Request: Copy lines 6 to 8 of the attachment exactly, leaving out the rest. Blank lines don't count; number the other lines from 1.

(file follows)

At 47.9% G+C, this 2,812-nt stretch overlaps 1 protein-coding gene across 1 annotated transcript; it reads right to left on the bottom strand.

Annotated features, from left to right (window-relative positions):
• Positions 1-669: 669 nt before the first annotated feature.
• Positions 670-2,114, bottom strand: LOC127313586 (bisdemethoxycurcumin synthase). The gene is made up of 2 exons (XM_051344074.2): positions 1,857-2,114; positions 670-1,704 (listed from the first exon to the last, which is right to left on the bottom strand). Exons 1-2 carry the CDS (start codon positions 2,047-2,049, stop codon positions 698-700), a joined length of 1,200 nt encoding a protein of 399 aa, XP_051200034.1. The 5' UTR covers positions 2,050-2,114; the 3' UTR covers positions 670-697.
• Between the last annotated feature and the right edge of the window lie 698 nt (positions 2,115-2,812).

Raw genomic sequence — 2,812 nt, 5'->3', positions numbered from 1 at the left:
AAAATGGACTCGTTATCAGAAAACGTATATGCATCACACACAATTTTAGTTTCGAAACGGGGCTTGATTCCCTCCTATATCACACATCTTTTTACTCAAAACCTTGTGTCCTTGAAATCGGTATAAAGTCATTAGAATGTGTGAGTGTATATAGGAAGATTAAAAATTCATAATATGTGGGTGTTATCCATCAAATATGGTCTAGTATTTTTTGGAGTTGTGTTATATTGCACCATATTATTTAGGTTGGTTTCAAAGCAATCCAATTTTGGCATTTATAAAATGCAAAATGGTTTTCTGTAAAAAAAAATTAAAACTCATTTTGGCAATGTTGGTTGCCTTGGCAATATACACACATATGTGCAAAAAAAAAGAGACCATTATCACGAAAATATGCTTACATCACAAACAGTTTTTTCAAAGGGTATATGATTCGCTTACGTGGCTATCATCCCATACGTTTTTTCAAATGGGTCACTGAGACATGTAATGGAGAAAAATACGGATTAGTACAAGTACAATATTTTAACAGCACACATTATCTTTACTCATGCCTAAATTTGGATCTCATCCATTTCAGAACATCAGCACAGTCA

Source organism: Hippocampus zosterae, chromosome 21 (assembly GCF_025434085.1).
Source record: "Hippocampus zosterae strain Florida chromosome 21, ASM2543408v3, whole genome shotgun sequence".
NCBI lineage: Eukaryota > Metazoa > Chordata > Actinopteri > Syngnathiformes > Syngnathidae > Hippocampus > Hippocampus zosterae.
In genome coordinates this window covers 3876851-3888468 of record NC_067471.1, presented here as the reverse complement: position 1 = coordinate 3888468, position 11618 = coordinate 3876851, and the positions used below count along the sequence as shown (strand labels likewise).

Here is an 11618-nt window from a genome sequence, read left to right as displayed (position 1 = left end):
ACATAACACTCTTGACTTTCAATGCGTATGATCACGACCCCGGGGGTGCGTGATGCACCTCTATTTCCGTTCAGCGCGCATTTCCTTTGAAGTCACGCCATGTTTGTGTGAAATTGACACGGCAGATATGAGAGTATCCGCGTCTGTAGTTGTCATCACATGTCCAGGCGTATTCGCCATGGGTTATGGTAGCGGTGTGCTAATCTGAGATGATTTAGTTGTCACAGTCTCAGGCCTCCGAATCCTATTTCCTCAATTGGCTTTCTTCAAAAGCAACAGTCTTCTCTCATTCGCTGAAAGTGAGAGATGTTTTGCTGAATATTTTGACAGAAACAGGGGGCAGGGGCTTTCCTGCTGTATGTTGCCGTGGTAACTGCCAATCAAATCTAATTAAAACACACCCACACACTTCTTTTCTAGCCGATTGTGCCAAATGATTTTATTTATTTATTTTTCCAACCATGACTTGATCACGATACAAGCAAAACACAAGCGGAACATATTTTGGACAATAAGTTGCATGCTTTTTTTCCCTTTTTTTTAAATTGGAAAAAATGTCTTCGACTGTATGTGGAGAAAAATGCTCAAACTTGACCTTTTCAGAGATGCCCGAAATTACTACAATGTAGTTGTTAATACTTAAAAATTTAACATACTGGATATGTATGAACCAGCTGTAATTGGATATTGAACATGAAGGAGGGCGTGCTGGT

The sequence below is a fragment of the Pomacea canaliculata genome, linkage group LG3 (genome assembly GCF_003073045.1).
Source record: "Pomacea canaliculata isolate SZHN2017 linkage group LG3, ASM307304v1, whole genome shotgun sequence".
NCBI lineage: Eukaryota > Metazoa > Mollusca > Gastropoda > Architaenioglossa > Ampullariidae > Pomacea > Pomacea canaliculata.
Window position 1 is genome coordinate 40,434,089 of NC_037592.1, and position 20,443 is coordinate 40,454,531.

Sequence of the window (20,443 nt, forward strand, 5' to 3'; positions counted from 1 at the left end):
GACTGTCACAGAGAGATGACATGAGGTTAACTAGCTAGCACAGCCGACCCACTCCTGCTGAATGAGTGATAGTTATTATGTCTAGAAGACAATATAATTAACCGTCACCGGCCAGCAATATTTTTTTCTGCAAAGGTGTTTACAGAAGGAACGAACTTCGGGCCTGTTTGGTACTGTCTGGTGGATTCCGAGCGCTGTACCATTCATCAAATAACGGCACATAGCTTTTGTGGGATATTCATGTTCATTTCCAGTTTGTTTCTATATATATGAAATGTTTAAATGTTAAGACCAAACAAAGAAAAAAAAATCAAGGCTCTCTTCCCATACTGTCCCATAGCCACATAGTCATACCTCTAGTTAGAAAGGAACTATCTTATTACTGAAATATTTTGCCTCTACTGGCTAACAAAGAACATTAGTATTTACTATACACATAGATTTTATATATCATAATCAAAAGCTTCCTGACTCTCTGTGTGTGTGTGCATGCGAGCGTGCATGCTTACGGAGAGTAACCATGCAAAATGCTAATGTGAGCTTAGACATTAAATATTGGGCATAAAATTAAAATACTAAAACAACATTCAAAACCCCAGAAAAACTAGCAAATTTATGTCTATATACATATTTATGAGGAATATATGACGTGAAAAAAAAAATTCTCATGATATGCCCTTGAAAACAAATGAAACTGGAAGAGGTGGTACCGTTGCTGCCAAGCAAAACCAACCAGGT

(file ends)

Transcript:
Raw genomic sequence — 2,812 nt, 5'->3', positions numbered from 1 at the left:
AAAATGGACTCGTTATCAGAAAACGTATATGCATCACACACAATTTTAGTTTCGAAACGGGGCTTGATTCCCTCCTATATCACACATCTTTTTACTCAAAACCTTGTGTCCTTGAAATCGGTATAAAGTCATTAGAATGTGTGAGTGTATATAGGAAGATTAAAAATTCATAATATGTGGGTGTTATCCATCAAATATGGTCTAGTATTTTTTGGAGTTGTGTTATATTGCACCATATTATTTAGGTTGGTTTCAAAGCAATCCAATTTTGGCATTTATAAAATGCAAAATGGTTTTCTGTAAAAAAAAATTAAAACTCATTTTGGCAATGTTGGTTGCCTTGGCAATATACACACATATGTGCAAAAAAAAAGAGACCATTATCACGAAAATATGCTTACATCACAAACAGTTTTTTCAAAGGGTATATGATTCGCTTACGTGGCTATCATCCCATACGTTTTTTCAAATGGGTCACTGAGACATGTAATGGAGAAAAATACGGATTAGTACAAGTACAATATTTTAACAGCACACATTATCTTTACTCATGCCTAAATTTGGATCTCATCCATTTCAGAACATCAGCACAGTCA

Source organism: Hippocampus zosterae, chromosome 21 (assembly GCF_025434085.1).